A limitation of the present study was that model validation was internal. Ideally, the predictive accuracy of a model should be tested using an external cohort. Therefore, greater understanding of the power of the present nomogram using TRUS-derived information awaits external validation in another cohort.
In conclusion, we developed a new nomogram using TRUS-derived information for predicting any cancer and HGPCa on initial biopsy in men with PSA levels 4.0–9.9 ng/mL. The nomogram using TRUS information had a high predictive accuracy for HGPCa. Our results indicate that TRUS-derived information should be included in predictive nomograms for HGPCa which most physicians are desirable to detect on initial biopsy.

Logistic-based nomogram-2 prediction model for predicting (A) any and (B) high grade prostate cancer on initial biopsy. To obtain the predicted probability of cancer, locate the patient position for each variable on the horizontal axis and determine the assigned point value. The probability value for having cancer corresponds to the summed all points scale for all variables. PSA, prostate-specific antigen; DRE, digital rectal examination; TRUS, transrectal ultrasound.
Fig. 1
Calibration of the nomogram-2 prediction model when predicting (A) any and (B) high grade cancer. Perfect predictions correspond to the line with a slope of 1 (if the predictive model were perfect, triangles would lie on the 45° dotted line).
Fig. 2
Table 1
Comparison of factors associated with any and high grade prostate cancer
Factor Any cancer (n=216) Control (n=832) P-value High grade cancer (n=97) Control (n=951) P-value
Median age (yr) 67 62 <0.001a) 69 63 <0.001a)
  Mean (range) 66.8 (41–88) 61 (25–87) 67.6 (45–88) 61.7 (25–87)
Median PSA (ng/mL) 6.9 6.2 <0.001a) 7.6 6.2 <0.001a)
  Mean (range) 7.0 (4.0–9.9) 6.5 (4.0–9.9) 7.3 (4.0–9.0) 6.5 (4.0–9.9)
Median percent free PSA 15.4 17.4 0.03a) 13.9 18.1 <0.001a)
  Mean (range) 16.9 (4.6–43.2) 18.2 (1.2–51.1) <0.001b) 15.5 (6.0–43.2) 18.1 (1.2–21.1) <0.001b)
Digital rectal examination, n (%)
  No nodule 154 (71.3) 793 (88.1) 64 (66.0) 823 (86.5)
  Nodule 62 (28.7) 99 (11.9) 33 (34.0) 128 (13.5)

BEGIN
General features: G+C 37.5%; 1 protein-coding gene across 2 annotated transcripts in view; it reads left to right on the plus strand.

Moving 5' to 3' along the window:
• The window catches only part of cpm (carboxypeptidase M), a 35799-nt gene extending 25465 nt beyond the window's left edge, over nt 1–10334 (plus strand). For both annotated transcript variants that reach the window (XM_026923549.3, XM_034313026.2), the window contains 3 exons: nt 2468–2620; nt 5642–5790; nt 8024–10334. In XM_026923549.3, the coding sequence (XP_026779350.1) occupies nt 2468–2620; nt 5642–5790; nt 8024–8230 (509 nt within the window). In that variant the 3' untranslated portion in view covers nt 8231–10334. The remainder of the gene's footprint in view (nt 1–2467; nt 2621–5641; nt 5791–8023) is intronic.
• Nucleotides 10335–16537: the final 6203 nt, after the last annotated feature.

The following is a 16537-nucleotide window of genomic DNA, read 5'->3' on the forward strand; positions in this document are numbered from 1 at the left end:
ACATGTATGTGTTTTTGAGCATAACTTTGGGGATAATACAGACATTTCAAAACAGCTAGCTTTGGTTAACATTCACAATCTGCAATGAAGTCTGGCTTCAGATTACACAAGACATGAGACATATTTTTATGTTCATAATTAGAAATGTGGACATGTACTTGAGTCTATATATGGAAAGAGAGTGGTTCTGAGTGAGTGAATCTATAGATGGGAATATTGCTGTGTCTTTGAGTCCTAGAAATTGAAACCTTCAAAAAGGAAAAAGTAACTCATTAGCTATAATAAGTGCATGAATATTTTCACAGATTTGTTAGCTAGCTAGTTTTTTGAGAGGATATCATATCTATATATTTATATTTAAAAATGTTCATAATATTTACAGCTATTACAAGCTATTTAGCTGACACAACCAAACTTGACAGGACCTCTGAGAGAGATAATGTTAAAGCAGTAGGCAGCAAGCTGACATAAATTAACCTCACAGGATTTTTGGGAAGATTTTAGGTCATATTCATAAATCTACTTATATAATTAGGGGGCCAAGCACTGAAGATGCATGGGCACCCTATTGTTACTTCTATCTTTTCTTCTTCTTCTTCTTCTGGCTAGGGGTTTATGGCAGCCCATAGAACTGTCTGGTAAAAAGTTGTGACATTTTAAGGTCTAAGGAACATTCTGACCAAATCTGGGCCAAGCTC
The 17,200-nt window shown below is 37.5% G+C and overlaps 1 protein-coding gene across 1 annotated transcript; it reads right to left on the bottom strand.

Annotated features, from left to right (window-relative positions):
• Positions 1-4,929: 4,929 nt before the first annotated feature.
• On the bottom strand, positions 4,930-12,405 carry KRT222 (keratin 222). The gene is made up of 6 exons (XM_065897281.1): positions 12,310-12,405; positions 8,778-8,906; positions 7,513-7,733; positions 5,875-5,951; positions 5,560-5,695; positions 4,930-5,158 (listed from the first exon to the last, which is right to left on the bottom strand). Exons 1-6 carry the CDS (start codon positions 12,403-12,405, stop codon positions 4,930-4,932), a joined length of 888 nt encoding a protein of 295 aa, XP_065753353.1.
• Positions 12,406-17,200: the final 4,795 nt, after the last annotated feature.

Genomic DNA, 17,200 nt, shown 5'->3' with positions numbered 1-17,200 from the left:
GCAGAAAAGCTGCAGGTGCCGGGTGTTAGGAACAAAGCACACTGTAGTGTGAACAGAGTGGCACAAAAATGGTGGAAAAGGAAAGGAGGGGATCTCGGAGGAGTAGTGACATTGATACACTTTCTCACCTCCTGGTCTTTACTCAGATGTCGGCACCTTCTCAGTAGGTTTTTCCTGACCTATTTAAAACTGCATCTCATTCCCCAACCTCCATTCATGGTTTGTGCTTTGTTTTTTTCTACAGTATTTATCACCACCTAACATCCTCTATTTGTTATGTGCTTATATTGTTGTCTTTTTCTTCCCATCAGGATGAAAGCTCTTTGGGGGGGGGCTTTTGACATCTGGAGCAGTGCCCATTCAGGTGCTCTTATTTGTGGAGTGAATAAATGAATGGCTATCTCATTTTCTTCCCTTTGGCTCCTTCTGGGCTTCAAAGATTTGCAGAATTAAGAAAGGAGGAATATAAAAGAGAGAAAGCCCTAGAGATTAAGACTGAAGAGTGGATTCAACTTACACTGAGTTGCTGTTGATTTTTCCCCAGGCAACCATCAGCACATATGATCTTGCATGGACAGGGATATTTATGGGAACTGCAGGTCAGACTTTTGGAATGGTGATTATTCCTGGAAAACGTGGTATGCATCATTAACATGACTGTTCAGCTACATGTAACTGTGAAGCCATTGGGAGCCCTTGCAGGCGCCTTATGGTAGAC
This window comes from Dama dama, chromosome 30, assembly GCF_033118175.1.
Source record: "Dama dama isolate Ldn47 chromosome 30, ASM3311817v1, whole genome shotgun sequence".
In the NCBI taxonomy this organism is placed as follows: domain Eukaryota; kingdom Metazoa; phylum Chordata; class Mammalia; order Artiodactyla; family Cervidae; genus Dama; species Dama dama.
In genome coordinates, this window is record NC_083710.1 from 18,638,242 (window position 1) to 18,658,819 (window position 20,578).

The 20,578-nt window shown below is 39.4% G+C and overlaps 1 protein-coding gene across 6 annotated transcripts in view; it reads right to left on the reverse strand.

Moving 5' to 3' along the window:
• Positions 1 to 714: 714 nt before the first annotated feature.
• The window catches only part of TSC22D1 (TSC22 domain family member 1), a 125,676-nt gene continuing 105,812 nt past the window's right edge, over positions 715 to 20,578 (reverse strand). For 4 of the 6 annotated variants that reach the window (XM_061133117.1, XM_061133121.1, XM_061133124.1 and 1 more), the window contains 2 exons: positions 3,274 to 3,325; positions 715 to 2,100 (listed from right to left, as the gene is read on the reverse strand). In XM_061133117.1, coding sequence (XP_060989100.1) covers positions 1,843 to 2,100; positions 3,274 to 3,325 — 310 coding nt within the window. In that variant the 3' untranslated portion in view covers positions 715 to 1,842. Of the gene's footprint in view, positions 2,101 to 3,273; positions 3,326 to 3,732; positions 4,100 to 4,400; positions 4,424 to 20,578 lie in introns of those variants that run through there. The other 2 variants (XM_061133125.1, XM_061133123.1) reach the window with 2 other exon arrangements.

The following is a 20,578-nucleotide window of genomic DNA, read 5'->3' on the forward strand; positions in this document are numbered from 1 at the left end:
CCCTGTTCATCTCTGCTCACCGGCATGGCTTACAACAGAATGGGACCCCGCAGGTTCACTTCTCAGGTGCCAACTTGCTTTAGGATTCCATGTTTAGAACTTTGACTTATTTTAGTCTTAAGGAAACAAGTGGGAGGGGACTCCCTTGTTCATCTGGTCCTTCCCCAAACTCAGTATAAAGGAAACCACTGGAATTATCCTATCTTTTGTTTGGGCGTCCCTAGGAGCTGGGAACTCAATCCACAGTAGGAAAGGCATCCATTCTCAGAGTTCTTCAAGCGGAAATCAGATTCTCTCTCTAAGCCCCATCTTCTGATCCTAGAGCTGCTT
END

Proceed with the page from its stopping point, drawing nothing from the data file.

Median prostate volume 28.0 35.0 <0.001a) 26.6 34.2 <0.001a)
  Mean (range) 31.6 (11.0–92.0) 39.1 (10.0–169.3) 29.7 (13.0–78.3) 38.4 (11.0–169.9)
TRUS findings, n (%) <0.001b) <0.001b)
  Hypoechoic lesion (−) 155 (71.8) 687 (82.6) 54 (55.7) 788 (82.9)
  Hypoechoic lesion (+) 61 (28.2) 145 (17.4) 43 (44.3) 163 (17.1)

PSA, prostate-specific antigen; TRUS, transrectal ultrasound.

a) Wilcoxon rank-sum test.

b) Fisher’s exact test.

Table 2
Multivariate analysis of factors associated with any and high grade prostate cancer
Factor Any cancer
High grade cancer
RR 95% CI P-value RR 95% CI P-value
Age 1.09 1.07–1.12 <0.001 1.10 1.07–1.13 <0.001
PSA 1.15 1.06–1.25 0.001 1.22 1.09–1.36 0.001
Percent free PSA 0.97 0.95–0.99 0.028 0.94 0.90–0.97 0.001
Abnormal DRE findings 2.00 1.31–3.05 0.001 1.89 1.09–3.30 0.024
Prostate volume 0.95 0.94–0.97 <0.001 0.95 0.93–0.97 <0.001
Abnormal TRUS findings 1.51 1.01–2.24 0.043 3.45 2.09–5.71 <0.001

RR, relative risk; CI, confidence interval; PSA, prostate-specific antigen; DRE, digital rectal examination; TRUS, transrectal ultrasound.

Table 3
Incremental drops in the AUC for each predictor variables when removed from the nomogram-2
Variable Incremental drop in AUC
Any cancer High grade cancer
AUC for nomogram-2 (95% CI) 0.76 (0.72–0.81) 0.83 (0.79–0.88)
Age 0.077 0.067
PSA 0.003 0.003
Digital Rectal Examination 0.004 0
Percent free PSA 0.003 0.025
Prostate volume 0.049 0.038
Abnormal TRUS findings 0.003 0.025

AUC, area under the receiver operating characteristic curve; CI, confidence interval; PSA, prostate-specific antigen; TRUS: transrectal ultrasound.